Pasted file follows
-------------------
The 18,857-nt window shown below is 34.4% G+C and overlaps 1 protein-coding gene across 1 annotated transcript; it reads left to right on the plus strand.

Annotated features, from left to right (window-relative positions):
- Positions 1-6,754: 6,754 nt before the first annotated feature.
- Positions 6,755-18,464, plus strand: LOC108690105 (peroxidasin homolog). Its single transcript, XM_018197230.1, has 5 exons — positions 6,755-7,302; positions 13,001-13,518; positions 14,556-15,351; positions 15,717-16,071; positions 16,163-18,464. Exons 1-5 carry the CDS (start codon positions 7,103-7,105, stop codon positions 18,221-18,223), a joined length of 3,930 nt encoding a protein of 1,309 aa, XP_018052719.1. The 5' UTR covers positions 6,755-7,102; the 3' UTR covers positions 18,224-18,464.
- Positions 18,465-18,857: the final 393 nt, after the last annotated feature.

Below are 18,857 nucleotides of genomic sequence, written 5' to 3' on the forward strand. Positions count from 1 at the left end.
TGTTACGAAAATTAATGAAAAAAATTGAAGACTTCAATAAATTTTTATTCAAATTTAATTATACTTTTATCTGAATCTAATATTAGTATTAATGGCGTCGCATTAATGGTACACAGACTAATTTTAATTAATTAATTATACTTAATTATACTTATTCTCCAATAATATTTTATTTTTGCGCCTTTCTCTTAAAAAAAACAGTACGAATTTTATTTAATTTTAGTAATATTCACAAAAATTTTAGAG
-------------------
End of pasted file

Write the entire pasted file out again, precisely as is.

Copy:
The 18,857-nt window shown below is 34.4% G+C and overlaps 1 protein-coding gene across 1 annotated transcript; it reads left to right on the plus strand.

Annotated features, from left to right (window-relative positions):
- Positions 1-6,754: 6,754 nt before the first annotated feature.
- Positions 6,755-18,464, plus strand: LOC108690105 (peroxidasin homolog). Its single transcript, XM_018197230.1, has 5 exons — positions 6,755-7,302; positions 13,001-13,518; positions 14,556-15,351; positions 15,717-16,071; positions 16,163-18,464. Exons 1-5 carry the CDS (start codon positions 7,103-7,105, stop codon positions 18,221-18,223), a joined length of 3,930 nt encoding a protein of 1,309 aa, XP_018052719.1. The 5' UTR covers positions 6,755-7,102; the 3' UTR covers positions 18,224-18,464.
- Positions 18,465-18,857: the final 393 nt, after the last annotated feature.

Below are 18,857 nucleotides of genomic sequence, written 5' to 3' on the forward strand. Positions count from 1 at the left end.
TGTTACGAAAATTAATGAAAAAAATTGAAGACTTCAATAAATTTTTATTCAAATTTAATTATACTTTTATCTGAATCTAATATTAGTATTAATGGCGTCGCATTAATGGTACACAGACTAATTTTAATTAATTAATTATACTTAATTATACTTATTCTCCAATAATATTTTATTTTTGCGCCTTTCTCTTAAAAAAAACAGTACGAATTTTATTTAATTTTAGTAATATTCACAAAAATTTTAGAG